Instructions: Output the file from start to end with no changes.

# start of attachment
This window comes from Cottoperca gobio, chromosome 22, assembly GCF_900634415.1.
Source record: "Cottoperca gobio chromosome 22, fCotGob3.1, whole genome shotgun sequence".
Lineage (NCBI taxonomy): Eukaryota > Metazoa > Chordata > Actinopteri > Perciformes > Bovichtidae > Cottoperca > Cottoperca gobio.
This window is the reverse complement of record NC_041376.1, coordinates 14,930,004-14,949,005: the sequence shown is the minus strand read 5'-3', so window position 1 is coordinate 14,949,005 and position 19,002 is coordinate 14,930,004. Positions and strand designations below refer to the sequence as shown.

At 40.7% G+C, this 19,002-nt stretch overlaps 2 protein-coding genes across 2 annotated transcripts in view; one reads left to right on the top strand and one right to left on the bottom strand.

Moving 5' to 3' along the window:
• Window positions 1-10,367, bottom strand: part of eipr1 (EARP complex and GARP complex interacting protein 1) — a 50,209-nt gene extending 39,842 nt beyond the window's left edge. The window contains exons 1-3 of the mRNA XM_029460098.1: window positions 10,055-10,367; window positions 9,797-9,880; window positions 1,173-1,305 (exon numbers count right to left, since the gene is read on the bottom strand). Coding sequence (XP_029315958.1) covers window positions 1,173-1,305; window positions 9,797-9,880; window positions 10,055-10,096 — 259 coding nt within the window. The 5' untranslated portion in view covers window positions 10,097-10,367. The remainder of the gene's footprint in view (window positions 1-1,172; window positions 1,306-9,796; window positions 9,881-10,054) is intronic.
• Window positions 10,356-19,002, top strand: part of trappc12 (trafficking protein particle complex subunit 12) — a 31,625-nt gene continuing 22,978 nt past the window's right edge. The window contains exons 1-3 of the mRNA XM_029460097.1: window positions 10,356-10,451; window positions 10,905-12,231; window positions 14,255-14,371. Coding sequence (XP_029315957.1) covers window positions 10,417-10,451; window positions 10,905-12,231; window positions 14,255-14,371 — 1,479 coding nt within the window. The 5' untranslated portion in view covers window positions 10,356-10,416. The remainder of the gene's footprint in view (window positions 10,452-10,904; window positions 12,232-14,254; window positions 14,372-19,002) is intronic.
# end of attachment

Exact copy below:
This window comes from Cottoperca gobio, chromosome 22, assembly GCF_900634415.1.
Source record: "Cottoperca gobio chromosome 22, fCotGob3.1, whole genome shotgun sequence".
Lineage (NCBI taxonomy): Eukaryota > Metazoa > Chordata > Actinopteri > Perciformes > Bovichtidae > Cottoperca > Cottoperca gobio.
This window is the reverse complement of record NC_041376.1, coordinates 14,930,004-14,949,005: the sequence shown is the minus strand read 5'-3', so window position 1 is coordinate 14,949,005 and position 19,002 is coordinate 14,930,004. Positions and strand designations below refer to the sequence as shown.

At 40.7% G+C, this 19,002-nt stretch overlaps 2 protein-coding genes across 2 annotated transcripts in view; one reads left to right on the top strand and one right to left on the bottom strand.

Moving 5' to 3' along the window:
• Window positions 1-10,367, bottom strand: part of eipr1 (EARP complex and GARP complex interacting protein 1) — a 50,209-nt gene extending 39,842 nt beyond the window's left edge. The window contains exons 1-3 of the mRNA XM_029460098.1: window positions 10,055-10,367; window positions 9,797-9,880; window positions 1,173-1,305 (exon numbers count right to left, since the gene is read on the bottom strand). Coding sequence (XP_029315958.1) covers window positions 1,173-1,305; window positions 9,797-9,880; window positions 10,055-10,096 — 259 coding nt within the window. The 5' untranslated portion in view covers window positions 10,097-10,367. The remainder of the gene's footprint in view (window positions 1-1,172; window positions 1,306-9,796; window positions 9,881-10,054) is intronic.
• Window positions 10,356-19,002, top strand: part of trappc12 (trafficking protein particle complex subunit 12) — a 31,625-nt gene continuing 22,978 nt past the window's right edge. The window contains exons 1-3 of the mRNA XM_029460097.1: window positions 10,356-10,451; window positions 10,905-12,231; window positions 14,255-14,371. Coding sequence (XP_029315957.1) covers window positions 10,417-10,451; window positions 10,905-12,231; window positions 14,255-14,371 — 1,479 coding nt within the window. The 5' untranslated portion in view covers window positions 10,356-10,416. The remainder of the gene's footprint in view (window positions 10,452-10,904; window positions 12,232-14,254; window positions 14,372-19,002) is intronic.